Tuesday, December 2, 2008

Impressions of Ghana #2: The African Family

Just a few from the family, Efutu village, 2005
In the Western world, our families tend to be small and focused on the nuclear family. In Ghana, families are larger, and extended family members are close. In fact, cousins are often referred to as brothers or sisters, which can cause confusion for us obrunis. Large families often live together in one compound, with adults from several generations in one household. Here is Michael (far right, back) from New Life. His mother Grace is next to him, and her brother is next to her. Grace is a widow, and her brother helps care for the family. The other children here were introduced to me as Michael's "brothers."
Best Friends and Brothers, 2005
Here is Michael again, on the left, with his brother Amos. They are actual biological brothers. Amos lives at the orphanage, while Michael lives at home with his mother. A sad fact of Ghanaian life is that not all parents can afford to feed and care for all of their children. Many times, some of the children of a family are sent to live with better-off relatives, or to live at orphanages.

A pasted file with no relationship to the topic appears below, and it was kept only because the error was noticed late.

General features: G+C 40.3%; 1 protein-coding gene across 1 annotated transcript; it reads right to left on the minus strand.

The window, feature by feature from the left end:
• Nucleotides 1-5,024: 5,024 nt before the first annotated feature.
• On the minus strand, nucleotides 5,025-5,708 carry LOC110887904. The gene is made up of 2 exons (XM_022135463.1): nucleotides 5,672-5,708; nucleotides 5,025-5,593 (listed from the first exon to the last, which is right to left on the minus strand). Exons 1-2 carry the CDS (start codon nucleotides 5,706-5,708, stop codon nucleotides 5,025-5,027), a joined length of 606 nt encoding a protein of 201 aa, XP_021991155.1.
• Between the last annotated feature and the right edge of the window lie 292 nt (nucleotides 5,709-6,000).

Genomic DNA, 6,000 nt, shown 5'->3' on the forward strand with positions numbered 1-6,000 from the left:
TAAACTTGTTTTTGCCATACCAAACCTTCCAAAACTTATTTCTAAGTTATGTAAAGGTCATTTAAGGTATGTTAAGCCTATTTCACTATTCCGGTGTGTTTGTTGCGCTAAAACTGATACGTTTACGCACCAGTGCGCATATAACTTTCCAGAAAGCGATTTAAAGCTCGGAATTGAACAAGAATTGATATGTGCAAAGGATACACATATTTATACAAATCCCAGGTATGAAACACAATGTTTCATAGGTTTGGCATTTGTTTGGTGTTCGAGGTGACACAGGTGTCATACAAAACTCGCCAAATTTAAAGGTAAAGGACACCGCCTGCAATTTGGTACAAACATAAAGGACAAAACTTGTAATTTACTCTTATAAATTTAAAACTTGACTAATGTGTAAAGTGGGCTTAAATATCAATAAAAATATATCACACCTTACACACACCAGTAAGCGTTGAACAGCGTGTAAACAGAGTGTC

Hard Workin' Mamas, 2005
It is not uncommon to see women working with their babies on their backs. Babysitters are an unheardof concept in Ghana, and mothers can't afford not to work. Often, if the family is very poor, the children must stay out of school to work the farms, or hawk things in the street to help the family survive.

Playtime for Mother and Daughter, 2005
Here, my host mother Mama Vic plays a hand-clap game with her daughter Nana Esi. Whether gripped by poverty or not, families still find time to play together in Ghana. This can be through simple games, songs, or stories.

Brothers by Love, 2005
Here, Frank and Abraham show their brotherly love at New Life International Orphanage. They are not biologically related at all, but the bonds forged through love are often as strong as those made by blood. The children in the orphanages may be there because they have no families, but they often find a family in each other.

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